for suffrage in the east, I found that
no matter how' strenuously our oppon
ent fought us, they wore always ready.
to hear our side." :!
In addition to her eight hour dav
and equal wage laws, Miss Rankin in
tends to fight for woman suffrage from
the moment she gets into the capital
Her suffrage bill, she says will bt one
of the first introduced at the next se.i-
siop. She also declares her intention
of seeking extension of the child labor
laws, mother's pensions and universal
education. . ,
As a fighter, Miss Rankin's friends
believe she will make some of the old
est battlers in the house break ground.
Not so long ago she tramped through
deep snow potting bear and wolves just
for a pastime. Her father came to
Montana when it was an empty wilder
ness, and his four daughters endured au
the hardships of pioneers.
Miss Rankin showed the Montann re
publican organization some of her fight
ing qualities in the last few days of
the campaign. Upposed by the U. O. 1".
leaders in many towns, she went ahead
with tho Montana Good Government
league backing, kept her own republi
can banner waving, and made .speeches
In every city and hamlet in Montana.
In addition, she organized a telephone
round-up. On election day her friends
called every telephone number in the
state, and asked whoever answered if a
vote had been cast for Miss Rankin yet.
It i Good Fighter.
Washington, Nov. 11. "Jeanetfe's
the best stump speaker in Montana;
can dance like a boarding school girl
and,' believe me, she'll lead the men's
section of congress a merry little two
step." This is JessieXHardy Btubbs, a promi
nent suffragist, and teammate of Miss
Rankin, elected by Montana to be the
first congress-woman in the United
States. Suffrage workers are happy
over the Montana happening.
"now ia Jeanette running! ' ' was the
question with which they bombarded
the United Press all through the hours
from Tuesday night until Friday night.
- "She's a good fellow," Miss Stubbs
said;, "just a normal American girl,
who sat beside her brothers at college
and studied the same sociology and ec
onomics, She spoke often, at street
- fmeeting here.
She la young, attractive, ' bright
and intelligent-looking, has a keen,
well-balanted mind. She enjoyed being
heckled by the crowds, for she always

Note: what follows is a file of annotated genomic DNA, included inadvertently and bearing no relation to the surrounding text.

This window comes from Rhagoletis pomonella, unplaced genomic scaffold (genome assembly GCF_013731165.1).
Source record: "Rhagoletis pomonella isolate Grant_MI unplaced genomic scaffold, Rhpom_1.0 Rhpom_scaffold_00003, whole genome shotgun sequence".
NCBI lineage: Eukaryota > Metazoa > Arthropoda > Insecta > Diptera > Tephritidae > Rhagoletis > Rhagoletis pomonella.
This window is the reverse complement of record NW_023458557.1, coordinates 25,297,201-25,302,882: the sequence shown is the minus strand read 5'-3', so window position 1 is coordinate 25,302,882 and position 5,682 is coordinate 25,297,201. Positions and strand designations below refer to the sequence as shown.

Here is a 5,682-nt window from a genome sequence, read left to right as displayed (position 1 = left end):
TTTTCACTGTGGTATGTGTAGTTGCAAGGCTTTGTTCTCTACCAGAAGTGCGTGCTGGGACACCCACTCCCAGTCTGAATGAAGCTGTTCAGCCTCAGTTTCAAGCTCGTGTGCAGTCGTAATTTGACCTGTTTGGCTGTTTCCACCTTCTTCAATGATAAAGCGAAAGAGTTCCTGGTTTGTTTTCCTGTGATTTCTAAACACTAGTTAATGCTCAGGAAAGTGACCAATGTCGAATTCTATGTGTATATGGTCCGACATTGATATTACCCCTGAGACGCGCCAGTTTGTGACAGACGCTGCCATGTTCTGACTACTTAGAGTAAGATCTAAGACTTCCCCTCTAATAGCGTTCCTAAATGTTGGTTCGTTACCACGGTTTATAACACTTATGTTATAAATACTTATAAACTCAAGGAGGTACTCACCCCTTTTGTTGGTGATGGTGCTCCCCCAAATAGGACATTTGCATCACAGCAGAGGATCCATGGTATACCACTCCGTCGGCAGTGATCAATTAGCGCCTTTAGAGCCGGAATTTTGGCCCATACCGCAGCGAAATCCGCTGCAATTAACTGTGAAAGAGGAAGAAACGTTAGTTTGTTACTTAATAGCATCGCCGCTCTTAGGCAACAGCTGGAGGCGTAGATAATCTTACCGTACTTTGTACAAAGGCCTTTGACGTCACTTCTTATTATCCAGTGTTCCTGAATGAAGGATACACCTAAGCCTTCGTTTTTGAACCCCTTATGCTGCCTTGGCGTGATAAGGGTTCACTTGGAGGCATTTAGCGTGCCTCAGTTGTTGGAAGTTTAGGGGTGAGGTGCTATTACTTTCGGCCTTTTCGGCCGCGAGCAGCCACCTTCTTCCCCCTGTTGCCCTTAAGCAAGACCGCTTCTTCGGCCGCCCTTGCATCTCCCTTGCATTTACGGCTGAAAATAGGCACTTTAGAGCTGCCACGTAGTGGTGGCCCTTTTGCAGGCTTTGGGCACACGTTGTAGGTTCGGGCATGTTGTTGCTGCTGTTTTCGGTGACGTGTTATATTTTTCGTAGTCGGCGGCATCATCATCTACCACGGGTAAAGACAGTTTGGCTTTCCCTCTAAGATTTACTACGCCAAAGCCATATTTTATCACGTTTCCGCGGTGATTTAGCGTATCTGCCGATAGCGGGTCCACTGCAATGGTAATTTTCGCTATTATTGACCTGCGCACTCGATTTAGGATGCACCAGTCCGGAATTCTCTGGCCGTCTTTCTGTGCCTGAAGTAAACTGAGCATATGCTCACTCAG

had eome-back-" , . - ' - ?
When suffragists came from all sec
tions in 1913 bearing petitions to con
gress. Miss Rankin made her trip by
automobile, making speeches all the
way. She got pretty hoarse, but arrived
happy and went to work lobbying.
"Somebody la our family has to come
to congress," said Miss Rankin when
she returned to her home.
Misa Rankin started out to make a
living as social worker, after gradu
ating from the University of Minnesota
and the School of Philanthropy in New
York. Then she went to work as a
paid field secretary for the suffragists
and spoke in nearly every state. She
got a big share of the credit for putting
Montana in the suffragist column in
1914. Furthermore, she can make her
own clothes and her family says she's
a good cook. -
Negotiations are understood to be in
progress for the flotation of a Chilian
loan in this country, -
LATEST RETURNS FU
New Hampshire Oa Face of Returns for H'jghes hy 226Et
Clerks Admit Two Errors That Wifid Increase Wfcca's
Vote by 425-r.inr.esota for Hughes by 647, with Seller
' Vote To Be Cousted-Fdsoa's Lead In California 3,621
and in North Dakota 1,1 15
In New Hampshire.
Concord, N. H., Nov. 11. Complete
returns from the tate, with five towns
missing, give Hughes a count of 43,422
and Wilson 43,098 today, but it is de
clared Wilson will take the lead by at
least 70 when errors by the town clerks
in Ward Two, Dover, and Ward Two,
Keene, are corrected. In these two
places no votes were given Wilson, but
the clerks now admit mistakes and un
officially credit Wilson with .. 289 in
Dover and 135 in Keeue.
.Although Uie republicans ore not say
ing much aloud, several private conces
sions have been made. The final vote
is expected before noon- ;
Concord, N. H., Nov. 11. Late of
ficial returns obtained todnv with all
districts in, were Hughes 43,724, Wilson
43,498. This gives Hughes a plurality
of 826. No democratic vote from Ward
Two Dover. '
- ' In California. .
San Francisco, NoV. 11. With all but
13 California precincts heard from Wil
son was leading Hughes 3,021 votes, on
the face of returns at the United Press
at 11:30 a. m- The totals were: Wil
son, 465,887, and Hughes, 402,266.
I.os Angeles, Nov. 11. One hundred
and twenty-five Los Angeles county pre
cincts completo, Wilson 114,112; Hughes
m:,0. Amendment No. 1, yea, 137,
755; noes 121,318. Amendment No. 2
yes 135,415; no, 114,112.
. i ,. - . - -
.San Ft-ancrtca, Nov 11. Amendment
No. 8, providiugfor partial prohibiten,
was defeated by 13,000 vote, according
to the United California Industries fig
ure today. The dry federation insists
that complete Los Angeles results will
show tne measure carried.
San Francisco, Nov. 11. Tho Califor
nia Dry Federation this afternoon con